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Harald Sohlberg

Summer night

Summer night

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About the original:

The stools have been carelessly pushed aside and the people have probably gone indoors. The veranda door is still ajar and reflects the landscape in the window glass. There are half-empty glasses and decanters on the table, and a pair of ladies' gloves and a hat have been left on the flower box. The greatly shortened house wall and the colorful diagonal of flowers create a perspectival impression in the motif. Attention is drawn to the dark silhouettes of the landscape and the brighter evening sky in the distance. The motif contains a tension between the foreground's colorful richness of detail and the background's simplification in both form and colour.

The painting can be considered an atmospheric tribute to the bright, Nordic summer night. At the same time, it expresses a strong, almost cosmic experience of an infinite sky above the undulating ridgeline. The artist possibly also wanted to convey the feeling of silence and solitude that can rest over a landscape. As so often in Harald Sohlberg's pictures, people are absent.

At the time when the picture was painted, Sohlberg lived in a small apartment in the residential area of Nordstrand in Kristiania, with a view of the islands in the inner Kristianiafjord and the Bærumsås Islands. For him himself, Sommernatt was linked to his own biography – the picture celebrates his engagement. Sohlberg's thoughts were put into written form if the motif is then also linked to love, coexistence and anticipatory joy.

Text: Frithjof Bringager

From "Highlights. Art from Antiquity to 1945", The National Museum 2014, ISBN 978-82-8154-084-2

Date: 1899

Other titles: Summer Night (ENG)

Designation: Painting

Material and technique: oil on canvas

Technique: Oil

Material: Canvas

Dimensions: 114 x 135.5 cm

Subject: Visual arts

Classification: 532 - Visual arts

Motif: Summer

Type of motif: Landscape

Motif - place: Nordstrand, Oslo

Acquisition: Purchased 1899

Inventory no.: NG.M.00525

Part of exhibition: Art 3. Works from the collection 1814-1950, 2007 - 2011

The dance of life. The collection from antiquity to 1950, 2011 - 2019

Edvard Munch and Harald Sohlberg. The landscape of the mind, 1996

Im Lichte des Nordens. Scandinavian Painting at the Turn of the Century, 1986 - 1987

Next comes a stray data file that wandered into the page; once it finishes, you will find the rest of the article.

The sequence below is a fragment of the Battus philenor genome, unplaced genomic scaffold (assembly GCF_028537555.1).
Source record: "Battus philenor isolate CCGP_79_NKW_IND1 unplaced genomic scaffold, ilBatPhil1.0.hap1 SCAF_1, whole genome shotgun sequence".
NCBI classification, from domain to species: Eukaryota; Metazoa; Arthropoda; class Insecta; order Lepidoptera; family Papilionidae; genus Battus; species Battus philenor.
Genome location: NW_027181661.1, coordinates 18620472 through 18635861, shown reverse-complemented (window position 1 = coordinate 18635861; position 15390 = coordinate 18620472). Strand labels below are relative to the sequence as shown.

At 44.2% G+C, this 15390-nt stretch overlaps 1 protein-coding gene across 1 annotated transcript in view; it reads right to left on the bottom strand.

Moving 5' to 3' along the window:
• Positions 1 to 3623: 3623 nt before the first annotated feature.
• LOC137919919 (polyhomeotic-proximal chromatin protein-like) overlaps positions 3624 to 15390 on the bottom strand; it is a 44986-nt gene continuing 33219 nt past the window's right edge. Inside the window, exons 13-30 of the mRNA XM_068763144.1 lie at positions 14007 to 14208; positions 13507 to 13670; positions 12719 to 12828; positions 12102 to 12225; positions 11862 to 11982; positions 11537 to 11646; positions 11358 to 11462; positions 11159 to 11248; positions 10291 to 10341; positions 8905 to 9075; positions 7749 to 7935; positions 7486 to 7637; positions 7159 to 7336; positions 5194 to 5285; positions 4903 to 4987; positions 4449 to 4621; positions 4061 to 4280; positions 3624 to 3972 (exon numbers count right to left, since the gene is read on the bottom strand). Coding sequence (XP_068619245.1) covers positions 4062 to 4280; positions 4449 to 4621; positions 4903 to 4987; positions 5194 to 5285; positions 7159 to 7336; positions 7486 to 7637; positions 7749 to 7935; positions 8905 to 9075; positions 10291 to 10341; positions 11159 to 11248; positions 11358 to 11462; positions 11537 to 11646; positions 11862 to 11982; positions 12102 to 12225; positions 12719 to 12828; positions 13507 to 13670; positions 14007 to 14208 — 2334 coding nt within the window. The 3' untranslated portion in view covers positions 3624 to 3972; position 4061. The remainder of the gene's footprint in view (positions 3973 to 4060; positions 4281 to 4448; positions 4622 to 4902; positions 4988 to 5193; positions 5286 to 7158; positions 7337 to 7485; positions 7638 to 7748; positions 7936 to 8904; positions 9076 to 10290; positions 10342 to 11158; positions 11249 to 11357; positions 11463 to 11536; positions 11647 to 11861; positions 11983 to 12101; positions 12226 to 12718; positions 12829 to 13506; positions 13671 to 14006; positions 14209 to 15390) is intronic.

Dreams of a summer night. Scandinavian painting at the turn of the century, 1986

Nordic Art. The Modern Breakthrough 1860-1920, 2012 - 2013

Edvard Munch and Harald Sohlberg. Landscapes of the Mind, 1995 - 1996

Landschaft als Kosmos der Soule. Malerei des nordischen Symbolismus bis Munch, 1998

Nordic moods. Nordic painting at the turn of the century, 1987

Registration level: Single object

Owner and collection: The National Museum of Art, Architecture and Design, Visual Art Collections

Photo: Høstland, Børre

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Harald Sohlberg

Harald Sohlberg was a Norwegian painter who was central to the breakthrough of neo-romanticism in Norway. He was born in Oslo and had a very distinctive style where he placed great emphasis on drawing and details, while at the same time the pictures were not pure imitations of nature. Sohlberg sought to express his experiences of nature and adapted drawing and colors so that the pictures could convey these experiences. The symmetrical composition he used in many of the pictures helps to bring in a supernatural, almost religious atmosphere.


Sohlberg began his artistic education at the Royal School of Arts and Crafts in 1885, where he was a student up to and including the autumn of 1890. He also had a stay in Slagen by Åsgårdsstrand in 1890, where he was a student of Sven Jørgensen. He then studied under Kristian Zahrtmann in Copenhagen in 1891–1892 and drew for four months at Eilif Peterssen's and Harriet Backer's painting school in 1894.

Known for mood pictures

Sohlberg traveled to Valdres to paint in the summer of 1889, and there he painted a study called Summer evening, a picture with broad brushstrokes and violet tones that emphasize the evening atmosphere. The picture links to the summer night pictures that Kitty Kielland and Eilif Peterssen had painted by Dælivannet in 1886, and shows the interest in conveying the mood of nature which was to become Sohlberg's main interest in the following years.

In 1894, Sohlberg made his debut at the Statens Kunstutstilling (Autumn Exhibition) with the picture Nattegloð (1893), which was to be his artistic breakthrough and was purchased for the National Gallery. The picture has many of the distinctive features and qualities that were to become a hallmark of Sohlberg's art. In 1899, Sohlberg painted Sommernatt, a picture from Nordstrand with a view over the Oslofjord. Sohlberg has sought here to capture the special atmosphere of the Norwegian summer night, and he stylizes the landscape in clean surfaces and clear lines.

Sohlberg is particularly known for atmospheric images such as Summer Night, the cemetery image Night, Flower meadow north, and not least Winter Night in Rondane. He had a significant influence on Norwegian art in the first half of the 20th century, and his style and motifs have inspired many later Norwegian artists.